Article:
The first full-length biography of Behn to appear came in 1948, written by George Woodcock. It was entitled The Incomparable Aphra. Once again, it is what Behn represents as a figure, rather than the artistry of her writings, that provides the basis of her biographer’s claims. Woodcock was an anarchist. Woodcock constructs Behn as an impassioned and committed modern revolutionary, an advocate for a social and moral freedom that he finds radical in her day and ours.
Behn’s established Tory politics, even though they were based on a time-honoured allegiance to king and aristocracy and a disdain for populist politics, did not substantially trouble Woodcock’s thesis. Behn’s revolutionary tendencies could be seen in her work, if they were not immediately apparent in her life: Woodcock was one of a line of critics to read Oroonoko as an abolitionist work that fully established Behn’s libertarian credentials, while he stressed that the poverty of her final years was a testament to her unwillingness to compromise her feminism: rather than using her feminine charms to tap her admirers for support, she chose to attempt to provide her own living.
His biography was governed by the thesis that adherence to social and political progress makes for aesthetic worth. In proving Behn to be not only a substantial writer but a political radical, he provided further evidence of this belief, but he also vindicated his own valuing of a previously obscure and minor writer.
1980: Goreau and Behn as a Martyr
In Angeline Goreau’s 1980 biography of Behn, Reconstructing Aphra: A Social Biography of Aphra Behn, Behn’s biography symbolizes the lives of feminists in 1980, who, like Goreau, long to be free, and must suffer because of that desire. The minimal facts that are available about Behn’s life need to be reconstructed to form a tale that projects the predicament of the modern feminist scholar onto earlier women writers. Both the bawdy and self-reliant Aphra Behn imagined by the Bloomsburies and the confident radical of Woodman’s work have been replaced: Behn is depicted as a defensive woman, beset by critics, who must suffer for her art.
Here, the myth of Aphra Behn as suffering heroine, struggling to publish in the face of a hostile world, offers a form of retelling of Goreau’s own life story. Goreau needed to generate a tradition that would valorize her project, and so by constructing the oppressed Behn, she makes this tradition visible, and locates her own experience, and resentment of the hostile and male-dominated literary academy within an authenticated history of painful and unjustified attacks on women writers.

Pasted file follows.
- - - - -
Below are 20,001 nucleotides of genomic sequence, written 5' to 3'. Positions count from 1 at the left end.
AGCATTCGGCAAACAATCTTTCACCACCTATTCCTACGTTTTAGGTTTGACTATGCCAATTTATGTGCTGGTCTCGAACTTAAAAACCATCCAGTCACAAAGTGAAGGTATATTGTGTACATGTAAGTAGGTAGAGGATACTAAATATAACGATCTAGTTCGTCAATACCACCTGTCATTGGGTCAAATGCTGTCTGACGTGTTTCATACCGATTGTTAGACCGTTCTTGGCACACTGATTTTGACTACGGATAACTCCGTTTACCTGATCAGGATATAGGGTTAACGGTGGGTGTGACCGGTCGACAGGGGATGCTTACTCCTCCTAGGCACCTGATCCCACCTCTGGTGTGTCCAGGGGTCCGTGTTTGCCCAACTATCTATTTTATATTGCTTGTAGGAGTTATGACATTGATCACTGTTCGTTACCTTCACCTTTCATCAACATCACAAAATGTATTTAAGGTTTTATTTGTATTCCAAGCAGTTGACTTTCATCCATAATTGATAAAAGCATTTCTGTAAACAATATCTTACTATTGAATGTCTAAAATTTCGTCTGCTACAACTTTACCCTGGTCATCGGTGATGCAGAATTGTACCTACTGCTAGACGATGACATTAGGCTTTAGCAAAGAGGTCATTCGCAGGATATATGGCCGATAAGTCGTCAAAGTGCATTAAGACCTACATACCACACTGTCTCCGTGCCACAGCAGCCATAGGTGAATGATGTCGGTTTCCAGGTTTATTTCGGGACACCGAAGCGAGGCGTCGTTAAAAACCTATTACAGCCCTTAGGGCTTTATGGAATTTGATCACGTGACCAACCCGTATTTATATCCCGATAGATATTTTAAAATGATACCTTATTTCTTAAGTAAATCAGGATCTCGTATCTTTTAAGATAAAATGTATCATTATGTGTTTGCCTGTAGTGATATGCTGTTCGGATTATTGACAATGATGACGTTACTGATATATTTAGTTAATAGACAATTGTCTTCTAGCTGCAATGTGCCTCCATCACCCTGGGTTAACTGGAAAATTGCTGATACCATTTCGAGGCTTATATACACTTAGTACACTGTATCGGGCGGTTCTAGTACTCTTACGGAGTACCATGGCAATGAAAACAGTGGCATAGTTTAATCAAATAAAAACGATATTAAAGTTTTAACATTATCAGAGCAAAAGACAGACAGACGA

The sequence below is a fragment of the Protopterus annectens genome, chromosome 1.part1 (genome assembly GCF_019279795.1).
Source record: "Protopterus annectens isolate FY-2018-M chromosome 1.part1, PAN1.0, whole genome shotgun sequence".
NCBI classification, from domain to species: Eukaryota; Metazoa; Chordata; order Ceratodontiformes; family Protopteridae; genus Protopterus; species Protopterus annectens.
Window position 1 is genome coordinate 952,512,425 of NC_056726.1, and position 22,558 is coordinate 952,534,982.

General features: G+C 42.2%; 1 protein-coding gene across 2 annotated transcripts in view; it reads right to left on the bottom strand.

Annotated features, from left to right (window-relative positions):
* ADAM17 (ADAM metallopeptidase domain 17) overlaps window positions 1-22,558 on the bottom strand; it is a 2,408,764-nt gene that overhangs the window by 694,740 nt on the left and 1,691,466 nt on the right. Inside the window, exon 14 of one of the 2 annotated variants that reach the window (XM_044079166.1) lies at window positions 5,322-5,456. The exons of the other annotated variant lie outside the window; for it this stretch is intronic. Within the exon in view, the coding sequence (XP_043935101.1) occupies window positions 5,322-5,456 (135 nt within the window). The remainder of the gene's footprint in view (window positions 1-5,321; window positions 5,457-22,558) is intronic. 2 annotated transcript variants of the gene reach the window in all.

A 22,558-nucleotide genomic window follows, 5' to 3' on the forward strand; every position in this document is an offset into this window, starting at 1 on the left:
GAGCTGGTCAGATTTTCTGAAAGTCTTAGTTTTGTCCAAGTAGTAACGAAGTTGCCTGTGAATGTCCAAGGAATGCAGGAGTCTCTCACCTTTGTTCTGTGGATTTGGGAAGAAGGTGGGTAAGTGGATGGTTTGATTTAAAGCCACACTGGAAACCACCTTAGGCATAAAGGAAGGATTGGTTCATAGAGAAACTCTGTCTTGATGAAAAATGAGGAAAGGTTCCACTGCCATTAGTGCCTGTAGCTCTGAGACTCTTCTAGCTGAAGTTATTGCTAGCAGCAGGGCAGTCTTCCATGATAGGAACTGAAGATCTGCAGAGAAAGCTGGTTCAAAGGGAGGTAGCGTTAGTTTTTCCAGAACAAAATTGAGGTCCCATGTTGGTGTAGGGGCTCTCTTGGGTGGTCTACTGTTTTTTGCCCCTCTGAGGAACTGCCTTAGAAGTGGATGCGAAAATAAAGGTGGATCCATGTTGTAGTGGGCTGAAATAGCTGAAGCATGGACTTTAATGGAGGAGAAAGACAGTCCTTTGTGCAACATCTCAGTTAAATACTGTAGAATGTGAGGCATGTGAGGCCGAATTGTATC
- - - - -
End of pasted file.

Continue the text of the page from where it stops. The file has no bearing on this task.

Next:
1996: Todd and Behn as the Political Agent
A later biography of Behn Behn was Janet Todd’s 1996 book, entitled The Secret Life of Aphra Behn. By the mid-90s, feminist criticism had moved beyond the need to posit an absolute identification between the gender politics of early women writers, and those of the feminist scholars that were writing about them. Todd says in her introduction that her version of Behn may be too political for some. Here she means not political in terms of the libertarianism that Woodcock believed that he shared with Behn, or the gender wars with which Goreau identified, but political in terms of Behn’s own involvement in contemporary politics. Todd places great emphasis on Behn’s early spying activities, and on the networks of Tory intrigue to which Behn was connected.
But this ‘historicising’ of Behn once again operates as part of a wider set of concerns. In the 1990s criticism of Behn’s work was collected into two collections of essays, one edited by Heidi Hutner and the other by Janet Todd. Broadly speaking, the Hutner book is critical and theoretical, and includes the work of North American critics. In contrast, the essays in Todd’s collection, mainly by British academics, tend to set works in their historical and theatrical context, emphasizing Behn’s use of contemporary political rhetoric, or staging devices.